Simpson also moved up two spots on the program’s career assists list in the process and sits at No. 7 with 430 career assists after passing Burke (416) and Eric Turner (421). Simpson admits he’s not good at soaking in his own accomplishments. While he said it was an honor to pass fellow Ohio native Burke and set a program mark, in the same breath he noted “we won and that’s what’s important right now.”
“Individual accolades don’t weigh too much on him,” redshirt junior wing Charles Matthews said. “It was appreciated that he got the votes to be on the All-Big Ten (second) team. Nationally, I think he does get overlooked, but I think that continues to fuel him. At the same time, he just plays to win.”
That means Simpson is willing to do whatever it takes to help his team succeed regardless of his stats. He’s demanding and intense. He locks up and makes the right play. He knows how to spread the ball around and deploy his mystifying hook shot when needed.
“Any person with an intelligent basketball IQ could see the value that he brings to the game,” Matthews said.
While Simpson has had his struggles shooting on offense, that doesn’t take away from the fact he’s one of the toughest point guards assistant coach DeAndre Haynes has seen at getting to the basket.
“You don't find a point guard that can do what he can do,” Haynes said. “People say he can't shoot, teams play off and he knocks down three or four 3s. Then they say, ‘OK, play tight on him,’ and he gets into the lane, he makes the right play and gets 10 assists a game. He doesn't care about scoring. He just cares about the team.”
'Heart and soul'
Haynes recalled one time when Poole wasn’t making shots in game. Simpson told Haynes to run the next play for Poole because “he wants those guys to feel good on the floor and that gets overlooked.”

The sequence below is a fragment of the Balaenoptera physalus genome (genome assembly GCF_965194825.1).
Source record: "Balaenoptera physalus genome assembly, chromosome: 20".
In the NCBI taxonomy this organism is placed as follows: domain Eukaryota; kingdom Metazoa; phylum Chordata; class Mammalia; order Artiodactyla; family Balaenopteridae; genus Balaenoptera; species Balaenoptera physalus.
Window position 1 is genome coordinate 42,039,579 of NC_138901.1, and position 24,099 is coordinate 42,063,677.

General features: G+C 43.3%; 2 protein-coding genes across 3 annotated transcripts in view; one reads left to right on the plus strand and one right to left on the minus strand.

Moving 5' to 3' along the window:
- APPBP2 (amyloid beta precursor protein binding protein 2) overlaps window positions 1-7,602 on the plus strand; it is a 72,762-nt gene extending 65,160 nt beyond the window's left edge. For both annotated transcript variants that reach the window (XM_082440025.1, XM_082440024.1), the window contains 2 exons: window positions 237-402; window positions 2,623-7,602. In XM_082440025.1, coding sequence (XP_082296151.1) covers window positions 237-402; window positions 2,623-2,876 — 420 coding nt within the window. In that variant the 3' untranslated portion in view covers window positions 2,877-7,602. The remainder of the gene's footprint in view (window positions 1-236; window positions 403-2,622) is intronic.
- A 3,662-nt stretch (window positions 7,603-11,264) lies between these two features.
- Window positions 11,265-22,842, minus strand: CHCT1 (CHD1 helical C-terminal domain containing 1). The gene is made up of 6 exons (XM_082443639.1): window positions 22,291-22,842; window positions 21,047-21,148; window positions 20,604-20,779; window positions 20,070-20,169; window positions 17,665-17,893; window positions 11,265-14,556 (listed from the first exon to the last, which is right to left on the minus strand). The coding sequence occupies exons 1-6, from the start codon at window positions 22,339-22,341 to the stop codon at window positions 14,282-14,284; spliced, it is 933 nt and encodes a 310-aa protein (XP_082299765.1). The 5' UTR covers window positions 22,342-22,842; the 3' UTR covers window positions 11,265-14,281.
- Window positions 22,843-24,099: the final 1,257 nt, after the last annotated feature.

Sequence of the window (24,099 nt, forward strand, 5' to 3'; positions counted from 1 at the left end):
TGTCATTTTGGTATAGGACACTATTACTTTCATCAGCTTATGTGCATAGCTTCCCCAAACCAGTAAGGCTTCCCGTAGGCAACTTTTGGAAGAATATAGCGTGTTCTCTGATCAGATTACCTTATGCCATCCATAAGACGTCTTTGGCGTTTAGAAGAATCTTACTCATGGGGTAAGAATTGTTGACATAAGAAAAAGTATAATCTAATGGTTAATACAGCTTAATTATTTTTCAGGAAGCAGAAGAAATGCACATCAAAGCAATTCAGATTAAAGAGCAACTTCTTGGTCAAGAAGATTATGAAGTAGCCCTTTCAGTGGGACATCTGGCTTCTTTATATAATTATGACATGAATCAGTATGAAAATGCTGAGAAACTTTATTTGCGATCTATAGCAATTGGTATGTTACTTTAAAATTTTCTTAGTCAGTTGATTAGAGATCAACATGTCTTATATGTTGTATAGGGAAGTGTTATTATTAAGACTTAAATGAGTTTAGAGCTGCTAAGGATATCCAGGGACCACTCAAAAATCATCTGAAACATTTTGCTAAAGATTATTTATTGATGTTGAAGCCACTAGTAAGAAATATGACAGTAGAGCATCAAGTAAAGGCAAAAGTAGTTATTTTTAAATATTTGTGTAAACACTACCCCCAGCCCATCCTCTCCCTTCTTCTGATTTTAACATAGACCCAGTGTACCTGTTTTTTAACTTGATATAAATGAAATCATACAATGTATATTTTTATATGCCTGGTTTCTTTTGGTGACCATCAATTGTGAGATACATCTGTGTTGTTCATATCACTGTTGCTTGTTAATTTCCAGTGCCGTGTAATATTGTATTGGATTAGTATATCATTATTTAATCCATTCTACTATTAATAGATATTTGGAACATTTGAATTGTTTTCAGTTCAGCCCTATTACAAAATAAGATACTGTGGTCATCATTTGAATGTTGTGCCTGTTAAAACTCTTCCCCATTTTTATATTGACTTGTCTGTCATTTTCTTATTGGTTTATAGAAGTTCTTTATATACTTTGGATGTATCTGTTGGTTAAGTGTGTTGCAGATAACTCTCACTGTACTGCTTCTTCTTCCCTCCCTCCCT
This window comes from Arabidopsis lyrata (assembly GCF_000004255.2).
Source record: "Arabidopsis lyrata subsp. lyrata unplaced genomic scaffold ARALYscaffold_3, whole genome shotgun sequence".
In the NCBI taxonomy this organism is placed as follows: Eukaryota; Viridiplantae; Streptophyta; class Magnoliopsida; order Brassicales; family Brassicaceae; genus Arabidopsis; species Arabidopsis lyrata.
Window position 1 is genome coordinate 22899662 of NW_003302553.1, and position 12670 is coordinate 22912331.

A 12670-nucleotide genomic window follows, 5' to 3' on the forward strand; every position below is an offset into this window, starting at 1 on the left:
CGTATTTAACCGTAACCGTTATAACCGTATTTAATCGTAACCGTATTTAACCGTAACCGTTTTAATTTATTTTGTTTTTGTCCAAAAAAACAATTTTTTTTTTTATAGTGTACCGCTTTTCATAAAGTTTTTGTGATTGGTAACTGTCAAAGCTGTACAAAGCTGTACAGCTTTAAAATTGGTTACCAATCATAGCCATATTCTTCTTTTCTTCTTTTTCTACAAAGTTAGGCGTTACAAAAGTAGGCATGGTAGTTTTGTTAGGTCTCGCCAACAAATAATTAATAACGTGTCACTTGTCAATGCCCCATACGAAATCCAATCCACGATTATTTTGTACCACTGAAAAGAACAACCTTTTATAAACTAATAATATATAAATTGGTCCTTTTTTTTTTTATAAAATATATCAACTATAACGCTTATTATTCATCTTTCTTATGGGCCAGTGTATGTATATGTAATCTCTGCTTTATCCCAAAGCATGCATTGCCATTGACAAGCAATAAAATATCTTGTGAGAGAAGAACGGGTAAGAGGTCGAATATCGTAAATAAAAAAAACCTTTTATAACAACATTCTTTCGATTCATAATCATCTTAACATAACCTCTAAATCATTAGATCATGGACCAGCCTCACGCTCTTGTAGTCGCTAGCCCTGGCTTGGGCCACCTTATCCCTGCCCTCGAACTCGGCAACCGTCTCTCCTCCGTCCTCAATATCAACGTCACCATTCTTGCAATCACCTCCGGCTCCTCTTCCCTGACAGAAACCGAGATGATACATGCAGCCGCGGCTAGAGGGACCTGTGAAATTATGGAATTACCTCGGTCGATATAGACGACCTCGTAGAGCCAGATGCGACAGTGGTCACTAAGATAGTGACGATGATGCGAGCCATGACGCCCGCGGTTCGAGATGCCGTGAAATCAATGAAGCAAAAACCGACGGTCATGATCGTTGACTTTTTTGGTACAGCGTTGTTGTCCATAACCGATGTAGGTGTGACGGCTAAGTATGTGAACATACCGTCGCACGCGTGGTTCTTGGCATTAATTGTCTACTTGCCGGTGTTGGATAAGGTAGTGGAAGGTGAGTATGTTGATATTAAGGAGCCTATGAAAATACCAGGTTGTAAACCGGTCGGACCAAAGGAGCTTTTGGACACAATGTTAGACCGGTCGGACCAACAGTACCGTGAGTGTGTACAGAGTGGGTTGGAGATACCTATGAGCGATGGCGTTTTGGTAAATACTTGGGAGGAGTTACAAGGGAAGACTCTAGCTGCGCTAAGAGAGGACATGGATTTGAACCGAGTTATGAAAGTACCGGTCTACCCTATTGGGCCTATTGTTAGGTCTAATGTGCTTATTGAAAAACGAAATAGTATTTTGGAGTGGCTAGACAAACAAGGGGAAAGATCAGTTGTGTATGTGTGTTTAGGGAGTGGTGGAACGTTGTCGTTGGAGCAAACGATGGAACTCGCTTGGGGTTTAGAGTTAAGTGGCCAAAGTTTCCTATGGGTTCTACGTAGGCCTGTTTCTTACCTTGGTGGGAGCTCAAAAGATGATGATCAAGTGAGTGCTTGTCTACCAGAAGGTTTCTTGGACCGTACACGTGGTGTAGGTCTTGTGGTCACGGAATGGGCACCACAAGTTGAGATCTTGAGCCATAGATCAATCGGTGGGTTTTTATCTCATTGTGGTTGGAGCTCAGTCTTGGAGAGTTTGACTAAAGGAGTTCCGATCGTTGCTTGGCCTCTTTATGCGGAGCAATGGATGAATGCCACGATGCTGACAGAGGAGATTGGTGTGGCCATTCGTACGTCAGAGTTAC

If a teammate messes up an assignment, Simpson will grab him and let him know. If the coaching staff is drawing up a play in the huddle, Simpson will tell them what he thinks they should do. When he talks, everyone listens.
“He's the heart and soul,” Haynes said. “We go as far as he takes us.”
It’s not just Michigan coaches and teammates who say this. Back in January, Illinois coach Brad Underwood called Simpson the “MVP of the league.” Two weeks ago at the Big Ten tournament, Iowa coach Fran McCaffery said Simpson is “one of the best players in the country.”
On Saturday, Florida coach Mike White joined the list after getting an up-close look at all the ways Simpson impacts the game.
“It's hard to appreciate how good Zavier Simpson is on film,” White said. “Incredibly impressed with his toughness, accountability, leadership, the way he barks at his teammates, the way they respond to him. The guy just doesn't make any mistakes. He is out there plugging away, playing the game, offensively and defensively, really, really good.”
It’s what Michigan has seen all season. And what the rest of nation is starting to witness.
“I’ve been saying this all year, he's the key for us to get a national championship,” sophomore forward Isaiah Livers said. “Without the head of the snake, there is no snake.”
NO. 2 MICHIGAN vs. NO. 3 TEXAS TECH
Tip-off: 9:39 p.m. Thursday, Honda Center, Anaheim, Calif.
Records: Michigan 30-6; Texas Tech 28-6
Next up: Winner faces No. 1 Gonzaga or No. 4 Florida State in the Elite Eight